Q: My 5-year-old son was expelled from his preschool earlier this year for behavioral issues. (Notably, it happened after I complained about an adult male caregiver showing unusual interest in him and asking me to send personal information about my child after he entered public school.) My spouse and I had our child evaluated by an occupational therapist who said he was a very bright child who gets bored easily. She had no concerns about him or his behavior.
At his next preschool, my son did fine. However, at graduation in May, his teacher — who taught public school for 30 years before transitioning to preschool — told us she worried he might be on the spectrum. She said he became easily frustrated with himself and others; more worryingly, she said he gravitated toward the older kids (specifically fifth graders. It was a private pre-K through 5 school), especially the ones who would get him into trouble. She did emphasize my son is very intelligent and a good kid; she is just concerned his kindergarten teacher may not have patience with him.
My son is entering kindergarten in August. We are incredibly worried about him. We don’t want him in trouble or worse, kicked out of school (a friend’s grandchild was kicked out of the same kindergarten our son will attend). Our pediatrician hasn’t been much help. What do we do?
A: Thank you for writing in; you have been through quite an ordeal with your son. I understand why you are worried about a future expulsion, but the circumstances surrounding your son’s expulsion earlier this year sound troubling and possibly worthy of contacting your local authorities. Inappropriate interest in a student coupled with expelling the student when you questioned should be examined more closely.
For now, you have taken the important step of contacting an occupational therapist, well done. The role of an OT is in the name: They are specialists in helping children perform in everyday activities and situations, whether physically, cognitively or sensorially. To be clear, an OT does not diagnose autism or giftedness and, while they may suggest diagnoses such as anxiety or attention-deficit/hyperactivity disorder, it is best to seek out a developmental pediatrician or children’s neuropsychiatrist for a fuller picture of your son.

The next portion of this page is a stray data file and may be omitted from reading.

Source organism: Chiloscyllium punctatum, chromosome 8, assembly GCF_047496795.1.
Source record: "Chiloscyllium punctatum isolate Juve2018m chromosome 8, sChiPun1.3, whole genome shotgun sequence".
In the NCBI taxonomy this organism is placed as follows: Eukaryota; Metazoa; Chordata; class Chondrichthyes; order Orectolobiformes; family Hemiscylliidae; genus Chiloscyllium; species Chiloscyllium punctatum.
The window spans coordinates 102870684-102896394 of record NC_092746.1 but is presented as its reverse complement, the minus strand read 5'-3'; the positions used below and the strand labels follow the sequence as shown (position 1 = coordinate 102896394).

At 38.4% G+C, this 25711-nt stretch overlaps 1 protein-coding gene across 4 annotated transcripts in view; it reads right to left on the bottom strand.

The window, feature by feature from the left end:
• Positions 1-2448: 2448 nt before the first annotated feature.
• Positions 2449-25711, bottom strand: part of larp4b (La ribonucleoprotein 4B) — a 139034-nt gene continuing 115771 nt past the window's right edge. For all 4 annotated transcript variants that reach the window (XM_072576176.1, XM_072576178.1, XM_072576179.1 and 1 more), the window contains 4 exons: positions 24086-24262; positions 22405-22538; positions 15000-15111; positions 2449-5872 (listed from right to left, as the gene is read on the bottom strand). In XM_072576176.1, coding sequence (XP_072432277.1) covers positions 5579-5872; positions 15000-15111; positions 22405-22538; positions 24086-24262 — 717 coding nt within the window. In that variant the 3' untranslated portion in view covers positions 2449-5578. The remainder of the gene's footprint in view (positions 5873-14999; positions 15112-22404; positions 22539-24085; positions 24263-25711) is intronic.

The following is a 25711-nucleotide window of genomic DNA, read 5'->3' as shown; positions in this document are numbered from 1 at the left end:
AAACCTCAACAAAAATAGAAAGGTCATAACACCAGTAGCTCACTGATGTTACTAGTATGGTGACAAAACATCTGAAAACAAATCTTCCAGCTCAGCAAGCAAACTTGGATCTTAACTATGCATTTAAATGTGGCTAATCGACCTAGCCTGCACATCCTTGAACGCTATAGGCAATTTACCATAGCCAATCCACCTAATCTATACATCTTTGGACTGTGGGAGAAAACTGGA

While you are pursuing other specialists, it’s important to dive deeper into the developmental needs of a 5-year-old. There are vastly different behaviors based on where your child is in his fifth year (closer to five or closer to six). For instance a 5-year-old may be sunny and easy whereas a 5½-year-old could be combative and quarrelsome with his friends. These shifts can be upsetting for parents and can lead to confusion. What is developmentally typical? What are outliers that require attention? For instance, he spent an entire year in preschool with no one flagging any behaviors. Does this mean that the teachers were skilled in understanding the nervous systems of young children? Does this mean that the teachers didn’t pay attention to him at all? It is information, and you should definitely check out more developmental information for his age.
As for his teacher last year and her reports of his behavior, I am not as interested in her armchair diagnosis and would instead zoom out to the larger picture. He is bright, he is drawn to older kids and is easily frustrated with himself. “When I consider the trio of concerns mentioned: expulsion from preschool, low frustration tolerance and gravitating to older playmates, the first thing that comes to mind is immature development,” says pediatric psychologist Mona Delahooke, whom I brought your question to. “Like the parent said, [he is] a ‘good, intelligent kid,’ one I imagine is likely early in developing what we call ‘self-regulation’ and whose social-emotional skills are still emerging. This would also explain why he […]
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